CAMP Rehoboth Puts Art at the Heart of the Community
In the CAMP Rehoboth Gallery
30 Years in 30 Photos
Is it possible to capture 30+ years of CAMP Rehoboth history in 30 photographs? From May 4-31, you can judge for yourself through CAMP’s newest exhibition. Visitors can reflect on CAMP’s story as well as acquire a one-of-a-kind piece of its history. Framed photos will be available for bidding in an online auction beginning May 5.
CAMP Rehoboth co-founder Murray Archibald curated over 300 photographs from CAMP’s extensive archives, and the team of Joyce Felton, Steve Hoult, and Carolyn Watson had the challenge of selecting the 30 photographs for the exhibition. Murray stated, “It is less a history than it is a stone skipping across the surface of a pond and touching down here and there to reveal a particular moment.”
“We are honored to host this retrospective,” says CAMP Rehoboth Board President Wes Combs. “When I first started coming to Rehoboth in 1987, it was a refuge for LGBTQ people where we could escape discrimination and rejection to find serenity alongside others going through the same thing.” The photos in this exhibit “harken back to the reason CAMP Rehoboth was founded: Creating A More Positive Rehoboth.”
Join us for an exhibit reception on Saturday, May 21 (4:00-6:00 p.m.) to socialize, view the photos, and continue bidding. Proceeds will support CAMP Rehoboth’s vital programs. Visit camprehoboth.com for more information.
As I See It…from Kodachrome to iPhone
Local favorite Geri Dibiase brings a one-woman show of her fabulous photography to the CAMP Rehoboth Gallery—June 4 to July 2—with an Artist’s Reception Sunday, June 5 (2:00-4:00 p.m.). ▼
CAMP Rehoboth highlights our community’s unique history and culture, and serves to further diversity, equity, and inclusion, by building unity and understanding. Exhibits may be viewed Monday-Friday (10:00 a.m.-4:00 p.m.) and Saturday (10:00 a.m.-3:00 p.m.). View and purchase art on the CAMP Rehoboth website under “SHOP.”
With the long-awaited CAMP Rehoboth Chorus concert just around the corner (May 13-15), I decided to introduce you to the chorus’s accompanist—David Zipse.
Did you come from a musical family?
When Mom played the piano I’d always ask, “How do you do that?” So, she taught me for a while, then I studied piano, clarinet, and sax. I started playing jazz in junior high, classical music in high school, and have a degree in composition from Shenandoah College & Conservatory of Music. My teachers there were of the philosophy that composers need to create something new and different. Why write like Bach or Beethoven? I wrote a lot of serious contemporary music, but my heart was into pop, rock, and jazz.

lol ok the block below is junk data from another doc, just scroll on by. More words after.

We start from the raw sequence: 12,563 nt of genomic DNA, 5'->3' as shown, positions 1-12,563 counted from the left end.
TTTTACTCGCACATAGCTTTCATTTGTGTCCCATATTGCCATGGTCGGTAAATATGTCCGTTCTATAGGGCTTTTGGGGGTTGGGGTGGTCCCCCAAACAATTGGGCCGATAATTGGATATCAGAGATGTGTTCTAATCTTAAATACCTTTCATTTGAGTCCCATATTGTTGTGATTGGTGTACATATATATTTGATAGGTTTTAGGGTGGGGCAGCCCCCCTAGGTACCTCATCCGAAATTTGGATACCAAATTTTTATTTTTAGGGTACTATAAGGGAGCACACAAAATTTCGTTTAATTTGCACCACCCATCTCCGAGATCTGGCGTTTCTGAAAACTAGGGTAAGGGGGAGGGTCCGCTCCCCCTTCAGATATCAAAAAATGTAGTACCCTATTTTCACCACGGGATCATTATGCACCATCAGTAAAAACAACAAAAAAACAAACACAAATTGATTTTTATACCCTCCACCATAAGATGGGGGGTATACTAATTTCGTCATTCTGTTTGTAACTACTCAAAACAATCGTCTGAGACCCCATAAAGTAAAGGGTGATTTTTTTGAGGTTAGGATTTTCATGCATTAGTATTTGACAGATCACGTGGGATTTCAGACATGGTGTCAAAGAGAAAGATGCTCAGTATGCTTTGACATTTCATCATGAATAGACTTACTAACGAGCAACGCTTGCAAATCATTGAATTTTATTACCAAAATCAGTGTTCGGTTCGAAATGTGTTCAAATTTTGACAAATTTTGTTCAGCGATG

After college I only composed occasionally. The pandemic changed that, and I have written over 100 songs in the past year and signed many over to publishers.
Who are your biggest musical influences?
Oscar Peterson, Herbie Hancock, Chick Corea, and the rock keyboard players who used to be surrounded by keyboards—Keith Emerson, Rick Wakeman, and of course, George Gershwin.
You’re not just a brilliant accompanist, you also arrange the band charts. Where did you learn to do that?
I started to learn in jazz workshops in Wilmington, briefly studied with Don Sebesky and others, and had courses in jazz arranging at the conservatory.
How does music influence your life?
I don’t listen to music for enjoyment—I listen to learn. I study what is current, and what makes it sound current.
How does your life influence your music?
I get inspired to write through life experiences and playing a lot—and I mean A LOT.
It has made me a better musician, better performer, and better able to express myself through my music.
What’s your favorite part of being a musician? Least favorite? Favorite?
Bringing joy to people. Talent is a gift, and what you do with it is your gift back. Least favorite? People asking, “What’s your day job?” This is my job!
You said your work has been positively affected by the pandemic?
When my performing gigs dried up, I found other ways to make money making music. I learned to stream for a friend’s virtual CD release party and began streaming our church services; and it got me back into composing. I released a jazz CD in 2020, and I’ve written hundreds of songs and collaborated with artists across the world. This is what I’ve always wanted to do—a dream I set aside for too many years.
Finally, how do you define success as an artist?
Success is being able to make a living doing what you love: your art. ▼
Doug is the Artistic Director of CAMP Rehoboth Chorus and Minister of Music at Epworth UMC. You can contact him at firstname.lastname@example.org.